My certification in internal medicine by ABIM was to have lapsed in 2013. Sometime in 2012, I discussed recertification with a colleague, Dr Srinivas Subramanian, and we made a pact to be recertified in 2013. Let me recount my journey and the price of professionalism (see Table I for the breakdown of costs). Enrolling into the MOC programme on the ABIM website was easy enough. Like many other academic physicians, I have three full-time jobs but one salary. At that time, I was already executing a clinical research programme, and was also a recipient of the National Medical Research Council Transition Award in 2012. At the same time, I was managing the accreditation of the Renal Medicine Senior Residency Programme due in August 2013 as Programme Director, as well as scheduling the post-graduate training and continuing medical education programme for the Division. On top of that, several of our staff physicians then were deployed for the ultimate National Service – maternity leave, and thus, I had additional clinical duties because Singapore is not big enough to have nephrology locums. Clearly, I fully understand that it is challenging for physicians to undertake MOC programmes due to competing interests.

Table I

Breakdown of the costs of recertification.

Realising that I could not fit time in to study for the Boards while in Singapore, I did what most doctors in institutional practice do – go away for a conference. In April 2013, I scheduled myself to attend the American College of Physicians (ACP) Annual Internal Medicine Meeting held in San Francisco, CA, USA. Since the meeting had pre-conference courses on MOC questions review, I took two of the courses that fitted my time schedule and spent two days doing multiple choice questions. A few hundred doctors commiserated with me, all presumably also due for recertification. I attended what I thought was an excellent conference, focusing on the track with updates in the various subspecialties and also timing my conference participation with attendance of the Convocation Ceremony of the College where I had been elected to Fellowship.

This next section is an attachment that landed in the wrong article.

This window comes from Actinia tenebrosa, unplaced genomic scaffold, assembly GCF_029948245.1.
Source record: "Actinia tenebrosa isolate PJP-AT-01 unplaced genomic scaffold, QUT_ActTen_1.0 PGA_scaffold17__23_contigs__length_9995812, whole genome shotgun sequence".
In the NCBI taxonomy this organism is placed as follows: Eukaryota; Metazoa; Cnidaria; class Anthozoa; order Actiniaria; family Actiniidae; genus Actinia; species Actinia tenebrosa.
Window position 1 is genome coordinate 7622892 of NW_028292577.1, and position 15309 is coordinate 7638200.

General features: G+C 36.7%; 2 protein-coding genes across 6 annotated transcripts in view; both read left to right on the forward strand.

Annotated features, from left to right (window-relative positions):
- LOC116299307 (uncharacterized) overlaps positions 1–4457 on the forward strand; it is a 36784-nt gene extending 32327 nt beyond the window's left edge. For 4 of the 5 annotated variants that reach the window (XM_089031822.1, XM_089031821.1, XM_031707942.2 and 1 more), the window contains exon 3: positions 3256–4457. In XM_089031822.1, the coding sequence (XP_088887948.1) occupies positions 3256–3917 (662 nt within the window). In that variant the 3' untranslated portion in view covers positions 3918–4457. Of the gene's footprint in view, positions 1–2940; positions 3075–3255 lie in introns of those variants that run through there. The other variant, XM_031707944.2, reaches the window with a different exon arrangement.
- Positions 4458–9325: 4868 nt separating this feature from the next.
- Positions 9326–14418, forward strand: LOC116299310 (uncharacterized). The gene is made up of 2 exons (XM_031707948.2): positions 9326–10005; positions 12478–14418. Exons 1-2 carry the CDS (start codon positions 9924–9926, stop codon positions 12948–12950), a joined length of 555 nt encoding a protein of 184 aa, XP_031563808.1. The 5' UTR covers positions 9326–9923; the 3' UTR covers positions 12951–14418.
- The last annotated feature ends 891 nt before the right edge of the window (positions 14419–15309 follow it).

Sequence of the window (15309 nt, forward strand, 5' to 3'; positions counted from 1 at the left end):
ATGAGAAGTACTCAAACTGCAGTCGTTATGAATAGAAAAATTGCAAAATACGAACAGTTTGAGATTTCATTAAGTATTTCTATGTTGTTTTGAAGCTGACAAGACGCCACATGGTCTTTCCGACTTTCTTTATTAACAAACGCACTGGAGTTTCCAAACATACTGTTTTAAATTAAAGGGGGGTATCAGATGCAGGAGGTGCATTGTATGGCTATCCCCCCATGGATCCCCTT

To recertify, the ABIM MOC programme (see endnote) requires adequate completion of a series of multiple choice questions (by modules according to subspecialty branches of internal medicine) in order to achieve a requisite number of points. Some of these points are achieved through participation in a Practice Improvement Module (PIM). I enrolled in the chronic kidney disease PIM and had to track at least 25 patients whom I see in clinic. This was painfully tedious and I had to stay after-hours to enter the data on the website. Moreover, follow-up data, including proposed improvements to be implemented, was also required. However, the PIM report reinforced points of management in patients with chronic kidney disease stage 4 and helped me identify weaknesses in my clinical care processes. Furthermore, interventions had to be developed and follow-up on these measures taken to determine their effectiveness. Honestly, even though it was painstaking, the well-designed module was educational and eye-opening – I learnt that we can always do better.

Going over the online MOC programme question modules was also time-consuming. The questions are related to more recent clinical trials and scientific findings. Some physicians have commented that the questions are more difficult than the actual recertification examination. As the modules are done online, they can be completed at one’s own pace. However, access to study materials, including journals, is often required – I am thankful for the Internet and ready access to the well-stocked electronic library of the medical school. Nonetheless, I could not determine the answers to many questions and had to consult colleagues in other specialties, who were also occasionally stumped.